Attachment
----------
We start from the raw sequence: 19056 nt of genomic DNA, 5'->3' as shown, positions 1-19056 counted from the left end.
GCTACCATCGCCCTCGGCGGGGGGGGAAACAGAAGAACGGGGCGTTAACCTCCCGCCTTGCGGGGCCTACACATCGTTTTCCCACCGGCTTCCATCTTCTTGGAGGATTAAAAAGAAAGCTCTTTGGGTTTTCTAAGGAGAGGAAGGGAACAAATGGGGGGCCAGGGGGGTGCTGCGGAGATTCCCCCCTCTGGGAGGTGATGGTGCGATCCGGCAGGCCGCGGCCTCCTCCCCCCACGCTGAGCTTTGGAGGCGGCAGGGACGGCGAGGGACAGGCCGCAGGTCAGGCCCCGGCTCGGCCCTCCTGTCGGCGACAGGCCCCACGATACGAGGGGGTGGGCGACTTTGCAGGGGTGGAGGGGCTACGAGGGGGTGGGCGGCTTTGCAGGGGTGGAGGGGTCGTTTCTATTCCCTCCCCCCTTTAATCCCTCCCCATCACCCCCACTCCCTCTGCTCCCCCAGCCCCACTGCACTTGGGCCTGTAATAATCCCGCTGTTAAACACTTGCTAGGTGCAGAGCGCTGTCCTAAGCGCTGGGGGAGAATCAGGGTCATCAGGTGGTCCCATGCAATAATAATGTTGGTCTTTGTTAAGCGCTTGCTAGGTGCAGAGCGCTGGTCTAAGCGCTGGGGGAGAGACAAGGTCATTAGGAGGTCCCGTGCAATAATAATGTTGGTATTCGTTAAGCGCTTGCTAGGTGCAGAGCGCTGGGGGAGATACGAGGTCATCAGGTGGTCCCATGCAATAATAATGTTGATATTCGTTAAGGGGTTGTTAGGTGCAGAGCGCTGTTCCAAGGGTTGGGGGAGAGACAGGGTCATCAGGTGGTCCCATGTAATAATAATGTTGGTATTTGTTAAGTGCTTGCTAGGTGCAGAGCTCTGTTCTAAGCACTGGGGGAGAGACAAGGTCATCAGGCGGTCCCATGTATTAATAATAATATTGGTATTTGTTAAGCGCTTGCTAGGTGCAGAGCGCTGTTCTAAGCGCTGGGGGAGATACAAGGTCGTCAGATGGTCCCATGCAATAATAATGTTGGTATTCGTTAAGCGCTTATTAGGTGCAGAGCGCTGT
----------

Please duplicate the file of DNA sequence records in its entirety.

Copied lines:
We start from the raw sequence: 19056 nt of genomic DNA, 5'->3' as shown, positions 1-19056 counted from the left end.
GCTACCATCGCCCTCGGCGGGGGGGGAAACAGAAGAACGGGGCGTTAACCTCCCGCCTTGCGGGGCCTACACATCGTTTTCCCACCGGCTTCCATCTTCTTGGAGGATTAAAAAGAAAGCTCTTTGGGTTTTCTAAGGAGAGGAAGGGAACAAATGGGGGGCCAGGGGGGTGCTGCGGAGATTCCCCCCTCTGGGAGGTGATGGTGCGATCCGGCAGGCCGCGGCCTCCTCCCCCCACGCTGAGCTTTGGAGGCGGCAGGGACGGCGAGGGACAGGCCGCAGGTCAGGCCCCGGCTCGGCCCTCCTGTCGGCGACAGGCCCCACGATACGAGGGGGTGGGCGACTTTGCAGGGGTGGAGGGGCTACGAGGGGGTGGGCGGCTTTGCAGGGGTGGAGGGGTCGTTTCTATTCCCTCCCCCCTTTAATCCCTCCCCATCACCCCCACTCCCTCTGCTCCCCCAGCCCCACTGCACTTGGGCCTGTAATAATCCCGCTGTTAAACACTTGCTAGGTGCAGAGCGCTGTCCTAAGCGCTGGGGGAGAATCAGGGTCATCAGGTGGTCCCATGCAATAATAATGTTGGTCTTTGTTAAGCGCTTGCTAGGTGCAGAGCGCTGGTCTAAGCGCTGGGGGAGAGACAAGGTCATTAGGAGGTCCCGTGCAATAATAATGTTGGTATTCGTTAAGCGCTTGCTAGGTGCAGAGCGCTGGGGGAGATACGAGGTCATCAGGTGGTCCCATGCAATAATAATGTTGATATTCGTTAAGGGGTTGTTAGGTGCAGAGCGCTGTTCCAAGGGTTGGGGGAGAGACAGGGTCATCAGGTGGTCCCATGTAATAATAATGTTGGTATTTGTTAAGTGCTTGCTAGGTGCAGAGCTCTGTTCTAAGCACTGGGGGAGAGACAAGGTCATCAGGCGGTCCCATGTATTAATAATAATATTGGTATTTGTTAAGCGCTTGCTAGGTGCAGAGCGCTGTTCTAAGCGCTGGGGGAGATACAAGGTCGTCAGATGGTCCCATGCAATAATAATGTTGGTATTCGTTAAGCGCTTATTAGGTGCAGAGCGCTGT